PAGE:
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Inductor Voltage Rating?

Started by Vladimir Vassilevsky May 5, 2013
I have to make low power SMPS operable up to several hundred volts. For 
obvious reasons, it would be good to use off the shelf SMT inductors.
In datasheets, they always specify inductor max. current, however they 
don't say anything about max. voltage.

Any advice or relevant experience?

Vladimir Vassilevsky
DSP and Mixed Signal Designs
www.abvolt.com
On May 5, 5:57=A0pm, Vladimir Vassilevsky <nos...@nowhere.com> wrote:
> I have to make low power SMPS operable up to several hundred volts. For > obvious reasons, it would be good to use off the shelf SMT inductors. > In datasheets, they always specify inductor max. current, however they > don't say anything about max. voltage. > > Any advice
First I'd make sure the pads are far enough apart to stand off whatever voltage you expect to create (+ safety factor of three or so). Then, have you looked here: http://www.digikey.com/product-search/en/transformers/switching-converter-s= mps-transformers/787670 Mark L. Fergerson
On Sun, 05 May 2013 19:57:27 -0500, Vladimir Vassilevsky wrote:

> I have to make low power SMPS operable up to several hundred volts. For > obvious reasons, it would be good to use off the shelf SMT inductors. In > datasheets, they always specify inductor max. current, however they > don't say anything about max. voltage. > > Any advice or relevant experience?
Yes. If you're going to ask the the electronics equivalent of a question that would earn you a "Stupident" title change from some guy named Vladimir Vassilevsky on comp.dsp -- change your ways. -- Tim Wescott Control system and signal processing consulting www.wescottdesign.com
"Vladimir Vassilevsky"
> > I have to make low power SMPS operable up to several hundred volts. For > obvious reasons, it would be good to use off the shelf SMT inductors. > In datasheets, they always specify inductor max. current, however they > don't say anything about max. voltage. > > Any advice or relevant experience?
** Why not get a few likely candidates and test them to destruction ? Then you will know the absolute max and can de-rate from there. Eg: place the DUT in series with a high voltage ceramic cap and drive the combo at resonance with a sine wave from an amplifier - should be easy enough to get a few hundred volts RMS across the inductor. .... Phil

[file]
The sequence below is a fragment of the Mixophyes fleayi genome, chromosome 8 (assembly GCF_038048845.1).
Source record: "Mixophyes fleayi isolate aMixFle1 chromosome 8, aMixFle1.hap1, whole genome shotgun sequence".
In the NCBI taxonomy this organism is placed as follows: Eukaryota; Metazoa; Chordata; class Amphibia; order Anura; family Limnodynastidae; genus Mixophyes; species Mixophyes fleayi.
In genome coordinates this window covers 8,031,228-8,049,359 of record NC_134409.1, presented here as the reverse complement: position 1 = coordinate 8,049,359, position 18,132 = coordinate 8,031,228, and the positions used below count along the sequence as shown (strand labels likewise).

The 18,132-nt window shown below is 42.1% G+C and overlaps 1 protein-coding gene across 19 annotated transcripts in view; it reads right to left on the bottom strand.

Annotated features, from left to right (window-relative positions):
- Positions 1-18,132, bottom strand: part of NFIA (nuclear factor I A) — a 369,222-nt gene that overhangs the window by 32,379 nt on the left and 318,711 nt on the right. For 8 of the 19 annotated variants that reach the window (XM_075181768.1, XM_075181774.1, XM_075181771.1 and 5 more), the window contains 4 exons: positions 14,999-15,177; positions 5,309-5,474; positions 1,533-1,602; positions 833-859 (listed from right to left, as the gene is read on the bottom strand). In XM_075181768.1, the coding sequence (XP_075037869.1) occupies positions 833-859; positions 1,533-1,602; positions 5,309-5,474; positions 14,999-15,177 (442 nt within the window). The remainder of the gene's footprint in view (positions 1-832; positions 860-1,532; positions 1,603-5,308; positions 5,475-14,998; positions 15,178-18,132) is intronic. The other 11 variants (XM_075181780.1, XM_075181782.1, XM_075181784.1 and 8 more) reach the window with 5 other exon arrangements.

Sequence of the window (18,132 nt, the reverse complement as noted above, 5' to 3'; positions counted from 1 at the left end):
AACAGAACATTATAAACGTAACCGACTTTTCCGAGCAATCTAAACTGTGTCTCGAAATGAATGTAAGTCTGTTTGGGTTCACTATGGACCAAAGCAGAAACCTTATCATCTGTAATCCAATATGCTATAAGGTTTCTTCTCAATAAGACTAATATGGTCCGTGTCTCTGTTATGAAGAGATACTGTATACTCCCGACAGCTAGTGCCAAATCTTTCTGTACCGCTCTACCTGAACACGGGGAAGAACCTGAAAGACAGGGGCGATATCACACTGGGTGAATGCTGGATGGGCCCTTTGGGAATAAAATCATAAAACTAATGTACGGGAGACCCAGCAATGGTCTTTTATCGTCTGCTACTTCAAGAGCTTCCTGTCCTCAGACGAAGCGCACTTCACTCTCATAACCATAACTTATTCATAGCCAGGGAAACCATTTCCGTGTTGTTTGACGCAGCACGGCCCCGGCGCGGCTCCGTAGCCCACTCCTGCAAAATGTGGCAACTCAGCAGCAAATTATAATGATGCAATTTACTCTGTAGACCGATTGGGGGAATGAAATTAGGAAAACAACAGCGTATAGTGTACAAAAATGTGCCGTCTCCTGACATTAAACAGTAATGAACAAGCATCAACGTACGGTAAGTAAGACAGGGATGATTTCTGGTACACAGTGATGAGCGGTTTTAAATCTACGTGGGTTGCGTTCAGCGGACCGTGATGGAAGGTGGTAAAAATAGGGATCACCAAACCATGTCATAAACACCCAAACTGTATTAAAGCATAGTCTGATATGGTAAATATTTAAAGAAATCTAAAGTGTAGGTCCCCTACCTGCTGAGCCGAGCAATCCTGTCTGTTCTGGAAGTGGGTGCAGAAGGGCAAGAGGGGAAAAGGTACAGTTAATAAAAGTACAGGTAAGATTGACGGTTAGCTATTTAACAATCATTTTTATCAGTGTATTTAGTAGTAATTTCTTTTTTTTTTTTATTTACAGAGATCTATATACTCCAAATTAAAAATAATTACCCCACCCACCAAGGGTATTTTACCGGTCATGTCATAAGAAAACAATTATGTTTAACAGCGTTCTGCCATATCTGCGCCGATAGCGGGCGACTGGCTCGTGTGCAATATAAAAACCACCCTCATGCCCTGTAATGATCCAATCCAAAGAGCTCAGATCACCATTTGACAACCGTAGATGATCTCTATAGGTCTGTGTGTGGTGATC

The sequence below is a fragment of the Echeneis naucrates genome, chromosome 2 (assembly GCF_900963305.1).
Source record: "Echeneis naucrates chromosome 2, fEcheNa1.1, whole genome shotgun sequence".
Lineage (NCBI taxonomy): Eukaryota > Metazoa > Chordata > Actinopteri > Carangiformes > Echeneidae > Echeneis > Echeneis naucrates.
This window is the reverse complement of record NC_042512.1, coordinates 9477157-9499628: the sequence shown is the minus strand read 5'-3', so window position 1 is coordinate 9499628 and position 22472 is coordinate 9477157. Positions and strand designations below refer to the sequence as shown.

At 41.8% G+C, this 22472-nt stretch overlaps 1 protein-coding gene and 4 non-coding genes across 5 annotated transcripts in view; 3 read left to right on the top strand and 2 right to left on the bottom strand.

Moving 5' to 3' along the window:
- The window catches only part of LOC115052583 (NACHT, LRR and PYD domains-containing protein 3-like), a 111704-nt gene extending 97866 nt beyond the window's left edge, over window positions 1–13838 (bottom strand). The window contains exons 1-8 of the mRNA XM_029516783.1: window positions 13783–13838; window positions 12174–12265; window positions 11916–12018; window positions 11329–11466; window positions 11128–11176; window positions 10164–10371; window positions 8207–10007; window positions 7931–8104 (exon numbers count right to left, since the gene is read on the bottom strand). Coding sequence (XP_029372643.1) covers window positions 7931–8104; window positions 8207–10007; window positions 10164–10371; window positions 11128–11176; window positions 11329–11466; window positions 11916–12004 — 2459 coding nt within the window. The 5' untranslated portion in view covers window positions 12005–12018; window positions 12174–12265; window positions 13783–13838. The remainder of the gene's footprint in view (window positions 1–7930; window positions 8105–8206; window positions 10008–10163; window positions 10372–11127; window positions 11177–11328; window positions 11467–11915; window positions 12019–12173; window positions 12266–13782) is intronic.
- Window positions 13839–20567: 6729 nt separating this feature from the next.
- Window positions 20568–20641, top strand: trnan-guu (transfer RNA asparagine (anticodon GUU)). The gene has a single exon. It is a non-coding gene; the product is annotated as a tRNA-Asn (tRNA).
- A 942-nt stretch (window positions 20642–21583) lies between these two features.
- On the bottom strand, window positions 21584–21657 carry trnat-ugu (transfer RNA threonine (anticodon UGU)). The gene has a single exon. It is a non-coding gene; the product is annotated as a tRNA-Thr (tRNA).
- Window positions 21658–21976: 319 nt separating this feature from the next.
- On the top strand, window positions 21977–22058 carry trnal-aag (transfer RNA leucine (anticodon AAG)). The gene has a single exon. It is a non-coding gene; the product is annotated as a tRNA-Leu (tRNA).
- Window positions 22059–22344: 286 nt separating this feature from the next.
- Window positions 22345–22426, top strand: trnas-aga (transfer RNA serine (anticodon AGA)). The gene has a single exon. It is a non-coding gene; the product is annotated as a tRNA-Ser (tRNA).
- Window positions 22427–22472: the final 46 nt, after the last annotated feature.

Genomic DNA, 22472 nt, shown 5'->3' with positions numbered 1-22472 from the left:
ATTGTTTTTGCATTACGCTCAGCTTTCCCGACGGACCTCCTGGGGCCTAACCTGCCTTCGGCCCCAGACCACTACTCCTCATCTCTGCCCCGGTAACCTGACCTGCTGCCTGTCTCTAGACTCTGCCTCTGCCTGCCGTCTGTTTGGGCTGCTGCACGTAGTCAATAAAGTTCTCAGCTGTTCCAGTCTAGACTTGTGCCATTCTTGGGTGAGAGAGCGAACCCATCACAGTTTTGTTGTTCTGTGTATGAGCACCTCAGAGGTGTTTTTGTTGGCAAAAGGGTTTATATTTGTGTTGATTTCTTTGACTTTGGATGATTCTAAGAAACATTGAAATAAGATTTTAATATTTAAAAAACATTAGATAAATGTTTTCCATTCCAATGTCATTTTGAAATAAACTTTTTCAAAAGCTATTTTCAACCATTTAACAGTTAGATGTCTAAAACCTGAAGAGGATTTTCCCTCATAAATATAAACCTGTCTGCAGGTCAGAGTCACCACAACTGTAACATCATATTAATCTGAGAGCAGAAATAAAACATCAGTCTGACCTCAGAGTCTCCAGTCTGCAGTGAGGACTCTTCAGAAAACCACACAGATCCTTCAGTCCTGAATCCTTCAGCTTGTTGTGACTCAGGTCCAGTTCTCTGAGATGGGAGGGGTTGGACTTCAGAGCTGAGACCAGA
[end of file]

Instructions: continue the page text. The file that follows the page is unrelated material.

On Sun, 05 May 2013 21:04:21 -0500, Tim Wescott
<tim@seemywebsite.please> wrote:

>On Sun, 05 May 2013 19:57:27 -0500, Vladimir Vassilevsky wrote: > >> I have to make low power SMPS operable up to several hundred volts. For >> obvious reasons, it would be good to use off the shelf SMT inductors. In >> datasheets, they always specify inductor max. current, however they >> don't say anything about max. voltage. >> >> Any advice or relevant experience? > >Yes. If you're going to ask the the electronics equivalent of a question >that would earn you a "Stupident" title change from some guy named >Vladimir Vassilevsky on comp.dsp -- change your ways.
>:-} ...Jim Thompson -- | James E.Thompson | mens | | Analog Innovations | et | | Analog/Mixed-Signal ASIC's and Discrete Systems | manus | | Phoenix, Arizona 85048 Skype: Contacts Only | | | Voice:(480)460-2350 Fax: Available upon request | Brass Rat | | E-mail Icon at http://www.analog-innovations.com | 1962 | I love to cook with wine. Sometimes I even put it in the food.
On May 5, 8:57=A0pm, Vladimir Vassilevsky <nos...@nowhere.com> wrote:
> I have to make low power SMPS operable up to several hundred volts. For > obvious reasons, it would be good to use off the shelf SMT inductors. > In datasheets, they always specify inductor max. current, however they > don't say anything about max. voltage. > > Any advice or relevant experience? > > Vladimir Vassilevsky > DSP and Mixed Signal Designswww.abvolt.com